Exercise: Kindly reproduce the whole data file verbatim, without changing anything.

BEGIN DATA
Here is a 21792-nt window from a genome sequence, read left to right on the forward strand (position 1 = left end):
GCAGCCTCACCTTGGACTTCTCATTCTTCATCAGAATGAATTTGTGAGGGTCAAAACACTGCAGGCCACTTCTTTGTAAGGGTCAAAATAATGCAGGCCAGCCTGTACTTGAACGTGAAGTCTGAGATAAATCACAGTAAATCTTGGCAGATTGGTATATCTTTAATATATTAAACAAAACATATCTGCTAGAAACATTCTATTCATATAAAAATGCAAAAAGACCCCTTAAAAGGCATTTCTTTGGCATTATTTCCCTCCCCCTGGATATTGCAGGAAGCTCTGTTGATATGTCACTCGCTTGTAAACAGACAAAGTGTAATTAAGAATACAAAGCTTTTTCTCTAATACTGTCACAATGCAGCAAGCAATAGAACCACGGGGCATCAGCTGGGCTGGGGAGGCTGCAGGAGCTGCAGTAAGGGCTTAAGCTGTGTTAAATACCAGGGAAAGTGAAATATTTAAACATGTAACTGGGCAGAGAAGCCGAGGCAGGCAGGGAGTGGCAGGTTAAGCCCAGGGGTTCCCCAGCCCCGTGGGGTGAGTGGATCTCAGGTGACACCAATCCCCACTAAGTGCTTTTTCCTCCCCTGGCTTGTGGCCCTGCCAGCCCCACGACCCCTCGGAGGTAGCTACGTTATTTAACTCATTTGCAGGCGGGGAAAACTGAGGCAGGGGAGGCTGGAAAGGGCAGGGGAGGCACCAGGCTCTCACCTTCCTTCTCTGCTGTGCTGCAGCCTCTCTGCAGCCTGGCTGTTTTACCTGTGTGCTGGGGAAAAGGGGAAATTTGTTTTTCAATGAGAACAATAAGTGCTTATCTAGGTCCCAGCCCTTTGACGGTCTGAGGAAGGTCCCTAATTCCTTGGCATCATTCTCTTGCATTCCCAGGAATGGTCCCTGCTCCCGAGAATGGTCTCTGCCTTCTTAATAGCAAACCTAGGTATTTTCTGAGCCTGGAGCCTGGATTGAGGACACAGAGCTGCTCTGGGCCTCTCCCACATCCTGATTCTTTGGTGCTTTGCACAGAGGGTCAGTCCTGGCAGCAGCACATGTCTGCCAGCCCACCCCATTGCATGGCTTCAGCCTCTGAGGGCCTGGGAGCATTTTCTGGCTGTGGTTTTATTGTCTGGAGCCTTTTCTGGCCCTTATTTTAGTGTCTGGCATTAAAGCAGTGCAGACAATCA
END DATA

Here is a 21792-nt window from a genome sequence, read left to right on the forward strand (position 1 = left end):
GCAGCCTCACCTTGGACTTCTCATTCTTCATCAGAATGAATTTGTGAGGGTCAAAACACTGCAGGCCACTTCTTTGTAAGGGTCAAAATAATGCAGGCCAGCCTGTACTTGAACGTGAAGTCTGAGATAAATCACAGTAAATCTTGGCAGATTGGTATATCTTTAATATATTAAACAAAACATATCTGCTAGAAACATTCTATTCATATAAAAATGCAAAAAGACCCCTTAAAAGGCATTTCTTTGGCATTATTTCCCTCCCCCTGGATATTGCAGGAAGCTCTGTTGATATGTCACTCGCTTGTAAACAGACAAAGTGTAATTAAGAATACAAAGCTTTTTCTCTAATACTGTCACAATGCAGCAAGCAATAGAACCACGGGGCATCAGCTGGGCTGGGGAGGCTGCAGGAGCTGCAGTAAGGGCTTAAGCTGTGTTAAATACCAGGGAAAGTGAAATATTTAAACATGTAACTGGGCAGAGAAGCCGAGGCAGGCAGGGAGTGGCAGGTTAAGCCCAGGGGTTCCCCAGCCCCGTGGGGTGAGTGGATCTCAGGTGACACCAATCCCCACTAAGTGCTTTTTCCTCCCCTGGCTTGTGGCCCTGCCAGCCCCACGACCCCTCGGAGGTAGCTACGTTATTTAACTCATTTGCAGGCGGGGAAAACTGAGGCAGGGGAGGCTGGAAAGGGCAGGGGAGGCACCAGGCTCTCACCTTCCTTCTCTGCTGTGCTGCAGCCTCTCTGCAGCCTGGCTGTTTTACCTGTGTGCTGGGGAAAAGGGGAAATTTGTTTTTCAATGAGAACAATAAGTGCTTATCTAGGTCCCAGCCCTTTGACGGTCTGAGGAAGGTCCCTAATTCCTTGGCATCATTCTCTTGCATTCCCAGGAATGGTCCCTGCTCCCGAGAATGGTCTCTGCCTTCTTAATAGCAAACCTAGGTATTTTCTGAGCCTGGAGCCTGGATTGAGGACACAGAGCTGCTCTGGGCCTCTCCCACATCCTGATTCTTTGGTGCTTTGCACAGAGGGTCAGTCCTGGCAGCAGCACATGTCTGCCAGCCCACCCCATTGCATGGCTTCAGCCTCTGAGGGCCTGGGAGCATTTTCTGGCTGTGGTTTTATTGTCTGGAGCCTTTTCTGGCCCTTATTTTAGTGTCTGGCATTAAAGCAGTGCAGACAATCA